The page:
There were quite a bit of clouds early in the evening, but it finally cleared up a bit on the horizon ... although still quite hazy. Then the wind picked up, so even after moving the car and positioning the tripod right next to it (with the door/window open so it was "tucked in") as a wind-break, there was still a ton of wind-inducted motion, even with the lens hood removed - image was bouncing all over the place using Live-View at x5/x10
I had staked out a spot based on the Photographer's Ephemeris which was dead on with the compass heading of the moonrise. But the vertical angle wasn't good for the Rocky Mountain Airport control tower ... so I moved to a lower position slightly to the South that was lined up with some remote water towers. I figured since the shooting conditions were so poor, I might as well get "that" and then consider a composite shot. And in hindsight, shooting the night before would have been even better as the sun would not have set yet and light would have been nicer on the landscape.
So I'm watching the horizon for the 7:56 moonrise ... and literally didn't even seen the moon until it had almost cleared the horizon - it was that hazy. I had originally planned to shoot at F/8, 1/500s, ISO200 using the "Moony F-11 rule" plus some test shots a previous night ... but that wasn't even close. Because of all the wind, I just gave up trying to get a sharp shot of the moon with a higher shutter speed, so ended up using F/5.6, 1/20s, ISO400.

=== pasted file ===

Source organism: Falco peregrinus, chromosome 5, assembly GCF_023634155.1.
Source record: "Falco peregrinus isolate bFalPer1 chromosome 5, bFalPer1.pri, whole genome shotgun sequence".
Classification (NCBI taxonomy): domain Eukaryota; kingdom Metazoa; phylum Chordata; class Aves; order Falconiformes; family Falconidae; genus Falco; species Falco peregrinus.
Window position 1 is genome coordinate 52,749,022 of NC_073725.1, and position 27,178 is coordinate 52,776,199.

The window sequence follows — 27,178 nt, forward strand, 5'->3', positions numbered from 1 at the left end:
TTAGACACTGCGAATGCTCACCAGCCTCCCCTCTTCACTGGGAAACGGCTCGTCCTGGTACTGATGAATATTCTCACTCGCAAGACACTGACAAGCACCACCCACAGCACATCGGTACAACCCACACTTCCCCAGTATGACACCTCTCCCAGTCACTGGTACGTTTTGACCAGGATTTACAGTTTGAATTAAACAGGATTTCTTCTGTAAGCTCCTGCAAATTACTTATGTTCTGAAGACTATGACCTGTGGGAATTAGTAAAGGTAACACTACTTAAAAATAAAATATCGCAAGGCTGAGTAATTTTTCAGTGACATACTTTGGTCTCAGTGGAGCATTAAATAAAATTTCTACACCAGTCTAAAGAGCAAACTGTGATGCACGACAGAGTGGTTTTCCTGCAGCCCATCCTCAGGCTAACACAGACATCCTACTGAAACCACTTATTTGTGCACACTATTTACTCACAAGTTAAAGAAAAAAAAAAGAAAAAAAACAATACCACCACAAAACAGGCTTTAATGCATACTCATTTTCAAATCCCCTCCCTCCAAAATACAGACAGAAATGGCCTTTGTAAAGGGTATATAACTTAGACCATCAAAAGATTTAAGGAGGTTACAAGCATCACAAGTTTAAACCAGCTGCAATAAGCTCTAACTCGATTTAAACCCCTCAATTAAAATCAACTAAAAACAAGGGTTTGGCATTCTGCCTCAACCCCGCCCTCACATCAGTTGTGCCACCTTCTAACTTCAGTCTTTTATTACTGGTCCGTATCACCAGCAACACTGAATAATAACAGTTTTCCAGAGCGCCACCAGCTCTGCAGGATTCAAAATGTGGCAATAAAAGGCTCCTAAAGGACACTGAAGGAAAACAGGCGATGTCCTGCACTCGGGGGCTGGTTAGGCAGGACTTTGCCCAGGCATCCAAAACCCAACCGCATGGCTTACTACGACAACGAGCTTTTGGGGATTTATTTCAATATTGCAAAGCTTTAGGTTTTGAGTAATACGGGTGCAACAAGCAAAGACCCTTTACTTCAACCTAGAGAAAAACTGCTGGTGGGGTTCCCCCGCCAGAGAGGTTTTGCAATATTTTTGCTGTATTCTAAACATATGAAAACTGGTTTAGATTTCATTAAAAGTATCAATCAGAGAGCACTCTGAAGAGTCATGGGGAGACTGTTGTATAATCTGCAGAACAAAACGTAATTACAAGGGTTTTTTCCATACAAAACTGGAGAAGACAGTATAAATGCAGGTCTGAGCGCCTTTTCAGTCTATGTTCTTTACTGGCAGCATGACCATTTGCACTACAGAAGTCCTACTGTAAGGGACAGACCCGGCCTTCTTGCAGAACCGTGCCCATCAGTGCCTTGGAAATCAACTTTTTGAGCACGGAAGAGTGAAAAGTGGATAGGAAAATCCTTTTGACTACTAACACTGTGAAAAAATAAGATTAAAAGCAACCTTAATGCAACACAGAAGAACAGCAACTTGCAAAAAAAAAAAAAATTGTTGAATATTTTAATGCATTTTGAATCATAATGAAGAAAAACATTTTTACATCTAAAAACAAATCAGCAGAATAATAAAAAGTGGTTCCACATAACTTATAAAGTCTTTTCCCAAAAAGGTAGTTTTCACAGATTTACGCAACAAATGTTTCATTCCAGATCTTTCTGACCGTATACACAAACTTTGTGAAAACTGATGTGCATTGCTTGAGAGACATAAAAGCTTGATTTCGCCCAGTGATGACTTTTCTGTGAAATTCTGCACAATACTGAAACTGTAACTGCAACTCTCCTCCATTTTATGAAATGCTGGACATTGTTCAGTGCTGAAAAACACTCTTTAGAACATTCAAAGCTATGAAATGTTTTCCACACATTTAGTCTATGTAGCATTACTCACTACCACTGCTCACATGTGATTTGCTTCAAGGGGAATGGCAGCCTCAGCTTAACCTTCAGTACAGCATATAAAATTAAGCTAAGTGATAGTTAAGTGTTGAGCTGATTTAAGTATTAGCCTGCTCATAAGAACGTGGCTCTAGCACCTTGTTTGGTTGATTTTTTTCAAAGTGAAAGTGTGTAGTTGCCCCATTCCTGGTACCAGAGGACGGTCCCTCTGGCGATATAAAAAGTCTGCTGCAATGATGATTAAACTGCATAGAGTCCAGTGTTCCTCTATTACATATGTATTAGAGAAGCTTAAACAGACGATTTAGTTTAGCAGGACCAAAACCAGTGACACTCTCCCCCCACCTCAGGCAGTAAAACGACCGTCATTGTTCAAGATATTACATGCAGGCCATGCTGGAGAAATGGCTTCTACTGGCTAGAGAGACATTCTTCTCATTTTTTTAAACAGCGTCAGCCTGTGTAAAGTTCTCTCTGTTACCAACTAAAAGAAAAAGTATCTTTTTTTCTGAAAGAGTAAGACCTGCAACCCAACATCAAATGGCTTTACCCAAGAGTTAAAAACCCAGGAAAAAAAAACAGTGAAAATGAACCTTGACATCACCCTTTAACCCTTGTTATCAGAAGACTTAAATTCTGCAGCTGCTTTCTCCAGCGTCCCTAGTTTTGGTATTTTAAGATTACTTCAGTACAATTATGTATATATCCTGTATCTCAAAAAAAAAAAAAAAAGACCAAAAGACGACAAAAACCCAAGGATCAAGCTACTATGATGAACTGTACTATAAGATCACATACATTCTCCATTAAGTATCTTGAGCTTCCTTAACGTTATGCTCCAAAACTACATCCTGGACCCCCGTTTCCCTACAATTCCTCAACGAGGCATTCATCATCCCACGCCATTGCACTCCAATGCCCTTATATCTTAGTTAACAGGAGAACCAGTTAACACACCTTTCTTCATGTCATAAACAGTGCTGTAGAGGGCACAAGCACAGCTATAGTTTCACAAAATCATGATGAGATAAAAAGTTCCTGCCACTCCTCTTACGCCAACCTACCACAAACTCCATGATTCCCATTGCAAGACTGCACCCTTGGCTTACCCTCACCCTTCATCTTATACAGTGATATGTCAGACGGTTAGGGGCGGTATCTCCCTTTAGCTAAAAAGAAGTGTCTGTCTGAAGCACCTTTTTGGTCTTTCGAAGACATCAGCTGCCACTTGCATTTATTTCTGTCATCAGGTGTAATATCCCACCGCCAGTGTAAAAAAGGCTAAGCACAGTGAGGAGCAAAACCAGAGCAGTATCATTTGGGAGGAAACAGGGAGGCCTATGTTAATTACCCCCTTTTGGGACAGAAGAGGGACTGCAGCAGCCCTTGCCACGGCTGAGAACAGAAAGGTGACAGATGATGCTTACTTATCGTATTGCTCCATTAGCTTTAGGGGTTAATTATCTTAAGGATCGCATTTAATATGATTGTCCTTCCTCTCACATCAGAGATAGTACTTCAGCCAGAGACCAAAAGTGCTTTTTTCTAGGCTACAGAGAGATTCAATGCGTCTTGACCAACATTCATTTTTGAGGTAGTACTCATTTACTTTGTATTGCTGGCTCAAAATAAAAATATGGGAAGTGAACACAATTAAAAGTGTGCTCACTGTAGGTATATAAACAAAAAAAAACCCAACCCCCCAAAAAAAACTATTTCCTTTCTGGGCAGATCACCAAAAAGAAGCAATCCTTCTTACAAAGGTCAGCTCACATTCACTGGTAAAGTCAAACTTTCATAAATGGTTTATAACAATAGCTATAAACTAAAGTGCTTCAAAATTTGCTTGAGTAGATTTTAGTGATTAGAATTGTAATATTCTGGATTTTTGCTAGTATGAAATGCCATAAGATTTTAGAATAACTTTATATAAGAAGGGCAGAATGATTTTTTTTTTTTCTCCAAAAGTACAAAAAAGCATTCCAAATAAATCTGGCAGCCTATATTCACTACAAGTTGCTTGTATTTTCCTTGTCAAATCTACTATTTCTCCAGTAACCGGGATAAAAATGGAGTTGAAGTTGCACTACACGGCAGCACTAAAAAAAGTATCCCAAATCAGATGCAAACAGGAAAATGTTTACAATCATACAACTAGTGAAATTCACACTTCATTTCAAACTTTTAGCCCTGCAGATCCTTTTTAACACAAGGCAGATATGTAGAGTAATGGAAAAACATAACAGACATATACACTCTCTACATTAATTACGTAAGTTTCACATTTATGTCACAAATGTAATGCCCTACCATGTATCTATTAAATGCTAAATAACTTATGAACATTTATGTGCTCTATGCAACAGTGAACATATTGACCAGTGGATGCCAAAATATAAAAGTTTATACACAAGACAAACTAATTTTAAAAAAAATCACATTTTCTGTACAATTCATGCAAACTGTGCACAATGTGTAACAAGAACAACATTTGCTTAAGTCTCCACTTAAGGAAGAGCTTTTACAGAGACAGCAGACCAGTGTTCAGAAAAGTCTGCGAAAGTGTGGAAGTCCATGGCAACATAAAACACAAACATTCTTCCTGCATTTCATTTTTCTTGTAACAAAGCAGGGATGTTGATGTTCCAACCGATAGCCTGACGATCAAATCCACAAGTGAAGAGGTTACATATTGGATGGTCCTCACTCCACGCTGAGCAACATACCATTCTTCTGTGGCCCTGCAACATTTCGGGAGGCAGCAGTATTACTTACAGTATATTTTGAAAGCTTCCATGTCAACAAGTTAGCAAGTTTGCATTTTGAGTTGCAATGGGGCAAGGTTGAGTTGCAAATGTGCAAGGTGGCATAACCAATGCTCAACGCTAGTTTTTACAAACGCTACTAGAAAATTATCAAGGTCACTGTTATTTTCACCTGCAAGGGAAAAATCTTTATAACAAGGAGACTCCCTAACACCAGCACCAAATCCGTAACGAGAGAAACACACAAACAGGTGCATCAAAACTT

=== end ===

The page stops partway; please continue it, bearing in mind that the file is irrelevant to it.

The moon disappeared into gathering clouds about 15 minutes after coming up and as I drove off, quite a bit of lightning lit up the sky to the East. At 9:30PM that night, we were driving Eastbound from Boulder and pulled over at the Legion Hill lookout to watch the spectacular lightning (bolts and sheets through the clouds) over Denver.
In order to get similar relative size, you need to know the ratio of the Moon's distance to its diameter ... which is pretty close to 100-1. Incidentally, the ratio of the Sun's distance/diameter is also about a 100-1 ... which is why a Solar eclipse "fits" just right. So running a 294.1° radial from the Control Tower, there was a spot where I could park 7,000 feet away (reachable with the car) so 70' at the Control Tower would be about the same "size" as the moon. Fortunately, that spot had an unobstructed view, but the vertical angle was a bit too high - and then it was very windy/hazy - math can't do it all for you! ;-)
Another "real world challenge" was that my primary idea was to try shooting the NREL windmills and I had a cool spot picked out party way up Fowler Road from Eldorado Canyon - the windmills are HUGE (but I had the right distance ratio) and probably would have been right on the horizon. But halfway up that road, there was a locked gate ... and I didn't want to hike with all my camera gear a mile up the road - D'OH! ;-)